Budget cuts leave operations at Midway Atoll to 4-person crew
By Jan TenBruggencate
Advertiser Science Writer
Budget restrictions will force the Fish and Wildlife Service to shrink its presence on Midway Atoll to four people Sept. 30.
That means an end to the use of Midway's runways as emergency landing fields for trans-Pacific commercial airliners, one of which landed there as recently as this month because of an oil-pressure problem.
It also means no return to visitor operations, which were curtailed in 2002 when Midway Phoenix left amid complaints that Fish and Wildlife officials had made it impossible to run a profitable tourism operation on the island.
The service does not have the money to keep the atoll's major facilities operating, said Barbara Maxfield, spokeswoman for the service in Hawai'i. Contractor Chugach McKinley earlier this year was given a five-month, $3.3 million contract to maintain the airport and other facilities at Midway, with an option to continue the contract if money was available. Earlier this month, the Fish and Wildlife Service said it was facing a shutdown because of a lack of money.
"We are in the process of closing down the airport facility on Midway on Sept. 30," Maxfield said. "We are still looking for the funding that will allow us to continue the contract (to maintain operations) but we don't have those funds now."
The Fish and Wildlife Service is complying with a congressional mandate that it shut down the airport if other agencies and private firms that use Midway facilities did not pitch in the money to keep it going.
A number of federal and private organizations have used Midway as a refueling site for ships and aircraft, as a mid-oceanic rest stop and as an emergency airfield for commercial aircraft that run into difficulties over the Pacific.
The most recent such case occurred Sept. 4, when an Orient Thai Airlines L-1011 jet being ferried with a crew of three from Honolulu to Thailand suffered an oil-pressure problem in one engine. It landed at Midway. A mechanic was flown to the atoll Sept. 7 on a Lear jet, and the L-1011 was able to return to Honolulu the next day.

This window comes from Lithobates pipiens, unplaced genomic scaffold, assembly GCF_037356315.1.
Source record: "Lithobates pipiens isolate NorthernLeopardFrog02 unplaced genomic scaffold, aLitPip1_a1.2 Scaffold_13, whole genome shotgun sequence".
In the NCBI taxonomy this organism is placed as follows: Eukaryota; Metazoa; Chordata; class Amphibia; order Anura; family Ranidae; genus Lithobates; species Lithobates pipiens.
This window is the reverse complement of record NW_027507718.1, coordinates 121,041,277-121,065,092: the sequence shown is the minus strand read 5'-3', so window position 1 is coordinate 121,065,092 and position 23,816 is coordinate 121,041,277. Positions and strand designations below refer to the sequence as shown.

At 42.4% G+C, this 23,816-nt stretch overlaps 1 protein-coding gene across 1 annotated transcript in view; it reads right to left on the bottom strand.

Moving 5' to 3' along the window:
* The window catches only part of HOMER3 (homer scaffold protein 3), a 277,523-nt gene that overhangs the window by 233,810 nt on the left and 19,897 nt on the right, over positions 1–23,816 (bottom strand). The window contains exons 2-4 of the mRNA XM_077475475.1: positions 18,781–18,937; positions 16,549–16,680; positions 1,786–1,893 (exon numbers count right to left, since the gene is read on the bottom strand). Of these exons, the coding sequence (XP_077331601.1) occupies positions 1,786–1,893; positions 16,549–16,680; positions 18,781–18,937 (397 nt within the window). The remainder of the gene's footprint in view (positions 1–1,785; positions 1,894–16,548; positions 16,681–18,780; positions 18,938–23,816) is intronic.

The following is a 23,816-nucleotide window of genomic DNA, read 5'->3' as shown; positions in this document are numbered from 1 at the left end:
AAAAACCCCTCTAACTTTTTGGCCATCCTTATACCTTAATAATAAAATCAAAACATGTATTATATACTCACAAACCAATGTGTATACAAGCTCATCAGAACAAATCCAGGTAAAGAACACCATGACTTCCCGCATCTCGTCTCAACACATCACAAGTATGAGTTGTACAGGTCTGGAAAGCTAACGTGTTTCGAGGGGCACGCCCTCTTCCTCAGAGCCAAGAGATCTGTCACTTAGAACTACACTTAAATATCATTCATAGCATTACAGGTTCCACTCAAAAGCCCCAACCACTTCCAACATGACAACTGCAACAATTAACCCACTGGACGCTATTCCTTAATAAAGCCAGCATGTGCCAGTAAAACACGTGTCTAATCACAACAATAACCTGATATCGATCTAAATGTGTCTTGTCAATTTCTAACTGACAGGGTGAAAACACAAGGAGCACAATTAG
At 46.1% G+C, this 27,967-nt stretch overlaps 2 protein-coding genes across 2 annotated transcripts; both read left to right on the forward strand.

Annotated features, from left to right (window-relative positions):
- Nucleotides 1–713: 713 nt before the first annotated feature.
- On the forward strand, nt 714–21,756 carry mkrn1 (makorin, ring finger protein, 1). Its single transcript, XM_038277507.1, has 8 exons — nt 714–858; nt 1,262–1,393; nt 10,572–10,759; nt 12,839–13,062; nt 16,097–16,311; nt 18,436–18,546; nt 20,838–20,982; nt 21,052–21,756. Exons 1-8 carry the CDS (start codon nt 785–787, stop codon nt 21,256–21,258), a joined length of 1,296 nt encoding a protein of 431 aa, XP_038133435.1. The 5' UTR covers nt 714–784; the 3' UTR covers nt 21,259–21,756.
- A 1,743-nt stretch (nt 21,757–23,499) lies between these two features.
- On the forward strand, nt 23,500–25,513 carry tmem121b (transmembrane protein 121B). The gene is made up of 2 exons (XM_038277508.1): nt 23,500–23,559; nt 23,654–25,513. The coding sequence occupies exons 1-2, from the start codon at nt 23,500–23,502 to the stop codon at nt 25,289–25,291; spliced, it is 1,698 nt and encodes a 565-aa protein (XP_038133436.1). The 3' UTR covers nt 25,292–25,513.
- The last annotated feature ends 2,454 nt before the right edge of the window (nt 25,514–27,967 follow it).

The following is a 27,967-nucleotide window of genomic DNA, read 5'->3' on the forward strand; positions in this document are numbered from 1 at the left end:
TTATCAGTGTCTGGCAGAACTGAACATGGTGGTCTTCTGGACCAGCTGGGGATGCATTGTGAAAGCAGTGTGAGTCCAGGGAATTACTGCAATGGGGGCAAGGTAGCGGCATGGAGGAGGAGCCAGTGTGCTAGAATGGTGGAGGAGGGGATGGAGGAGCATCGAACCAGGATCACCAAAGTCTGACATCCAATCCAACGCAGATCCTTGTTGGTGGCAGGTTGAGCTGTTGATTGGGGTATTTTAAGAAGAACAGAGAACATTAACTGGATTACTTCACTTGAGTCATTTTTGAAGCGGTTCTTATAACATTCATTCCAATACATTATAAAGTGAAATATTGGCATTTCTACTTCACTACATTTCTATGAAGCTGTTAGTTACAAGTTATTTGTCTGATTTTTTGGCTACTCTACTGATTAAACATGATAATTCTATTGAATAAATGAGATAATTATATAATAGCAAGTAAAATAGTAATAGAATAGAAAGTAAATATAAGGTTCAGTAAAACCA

After Sept. 30, the runway will only be open to noncommercial flights, such as small plane charters that bring supplies and personnel to and from the refuge, Maxfield said.
The service has not determined how best to handle the shutdown, and how to keep minimal services such as power, communications, water and sewage disposal operational with a skeleton staff, Maxfield said.
Two Aloha Airlines charter flights, one Sept. 20 and one Sept. 27, will bring roughly 70 people and their gear off Midway. These include about 65 contractor personnel who have been running the facilities on the island, and a few Fish and Wildlife personnel. The agency will leave on the island its assistant refuge manager, a wildlife biologist and two veteran volunteers.
A barge is scheduled to arrive at Midway shortly to remove accumulated hazardous waste, such as used oil and batteries, and to deliver equipment for the continued cleanup of a large oil spill earlier this year. Maxfield said she anticipates staffers will be flown to the island during the coming weeks to continue the oil spill cleanup.
Reach Jan TenBruggencate at firstname.lastname@example.org or (808) 245-3074.